RESOLVING THE ISSUE AND REBUILDING TRUST—PART I
If your partner apologizes, listen to your partner and resist the temptation to immediately ask, “Why did you do this to me?” First, acknowledge the fact that your partner took ownership for the harm he or she caused you. Rebuilding trust requires both parties to acknowledge what the other person is saying. Take a moment to make your partner feel understood: “I needed to hear that.”
After multiple conversations about the ways George had betrayed her, Maria needed some time to think things through. She wasn’t sure that a future with him was possible. When the two got together to talk again, George started with an apology.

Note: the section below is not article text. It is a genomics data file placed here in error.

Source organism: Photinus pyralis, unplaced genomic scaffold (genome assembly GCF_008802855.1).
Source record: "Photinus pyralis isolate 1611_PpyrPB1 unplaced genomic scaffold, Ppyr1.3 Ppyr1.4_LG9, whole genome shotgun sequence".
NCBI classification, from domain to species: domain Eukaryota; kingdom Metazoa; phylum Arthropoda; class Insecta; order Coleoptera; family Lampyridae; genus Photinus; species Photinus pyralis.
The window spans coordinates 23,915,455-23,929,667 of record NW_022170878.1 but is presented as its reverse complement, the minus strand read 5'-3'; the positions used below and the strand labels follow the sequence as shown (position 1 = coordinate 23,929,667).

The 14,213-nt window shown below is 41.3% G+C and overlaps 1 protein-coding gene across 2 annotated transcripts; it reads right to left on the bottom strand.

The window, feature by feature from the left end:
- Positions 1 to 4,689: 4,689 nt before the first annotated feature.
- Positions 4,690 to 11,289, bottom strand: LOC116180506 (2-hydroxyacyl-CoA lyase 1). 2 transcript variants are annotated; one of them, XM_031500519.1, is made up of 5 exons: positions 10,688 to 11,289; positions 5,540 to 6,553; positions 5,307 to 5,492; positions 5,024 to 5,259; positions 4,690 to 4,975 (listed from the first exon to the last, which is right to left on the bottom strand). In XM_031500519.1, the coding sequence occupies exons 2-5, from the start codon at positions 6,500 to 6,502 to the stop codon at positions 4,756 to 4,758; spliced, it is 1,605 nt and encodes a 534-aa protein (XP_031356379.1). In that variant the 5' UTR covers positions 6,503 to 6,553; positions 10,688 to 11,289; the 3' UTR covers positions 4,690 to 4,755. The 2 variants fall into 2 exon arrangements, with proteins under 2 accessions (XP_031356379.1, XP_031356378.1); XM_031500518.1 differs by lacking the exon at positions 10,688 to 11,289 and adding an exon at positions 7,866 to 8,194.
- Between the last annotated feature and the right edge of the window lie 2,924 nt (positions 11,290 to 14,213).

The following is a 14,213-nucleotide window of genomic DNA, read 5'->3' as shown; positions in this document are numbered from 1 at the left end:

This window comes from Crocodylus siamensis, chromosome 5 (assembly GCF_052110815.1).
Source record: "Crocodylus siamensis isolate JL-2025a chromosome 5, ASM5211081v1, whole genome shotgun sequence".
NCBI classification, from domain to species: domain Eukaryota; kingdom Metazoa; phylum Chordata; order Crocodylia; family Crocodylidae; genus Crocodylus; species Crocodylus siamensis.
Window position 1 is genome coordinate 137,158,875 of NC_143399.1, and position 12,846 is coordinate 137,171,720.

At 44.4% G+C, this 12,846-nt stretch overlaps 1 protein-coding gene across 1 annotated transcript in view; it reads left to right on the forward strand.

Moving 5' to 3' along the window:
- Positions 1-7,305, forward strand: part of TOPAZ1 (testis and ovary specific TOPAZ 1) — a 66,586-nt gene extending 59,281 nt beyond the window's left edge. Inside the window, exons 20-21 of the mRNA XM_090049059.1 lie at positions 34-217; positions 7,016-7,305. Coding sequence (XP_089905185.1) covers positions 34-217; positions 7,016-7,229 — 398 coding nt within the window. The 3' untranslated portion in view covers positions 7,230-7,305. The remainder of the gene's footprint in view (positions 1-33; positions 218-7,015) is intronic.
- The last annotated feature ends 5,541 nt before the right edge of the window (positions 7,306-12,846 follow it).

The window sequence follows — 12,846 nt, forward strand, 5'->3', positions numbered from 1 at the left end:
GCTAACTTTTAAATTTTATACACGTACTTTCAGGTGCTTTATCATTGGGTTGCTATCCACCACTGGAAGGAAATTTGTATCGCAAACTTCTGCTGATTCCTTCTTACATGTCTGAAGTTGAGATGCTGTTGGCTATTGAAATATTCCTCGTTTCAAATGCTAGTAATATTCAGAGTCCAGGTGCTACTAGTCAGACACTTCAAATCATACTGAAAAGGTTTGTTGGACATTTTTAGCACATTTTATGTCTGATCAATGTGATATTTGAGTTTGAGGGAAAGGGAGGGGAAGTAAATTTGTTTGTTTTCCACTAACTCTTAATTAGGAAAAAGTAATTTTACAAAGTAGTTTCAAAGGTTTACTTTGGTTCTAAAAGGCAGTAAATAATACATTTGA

He said, “I’m so sorry for what happened. It’s my fault.”
“I appreciate hearing that,” Maria replied.
Although they were talking about a painful experience, Maria somehow felt connected to George; she experienced a moment of intimacy with him. When two people take the time to listen and show each other respect, it creates a sense of closeness and trust, even when talking about difficult issues.
A similar outcome occurred when Ashley and Brian finished discussing the details of her sexual encounter with Alex.
“I’m sorry,” admitted Ashley. “I really screwed things up.”
Although Brian was extremely hurt, he felt the conversation was headed in the right direction and said, “Hearing that helps.”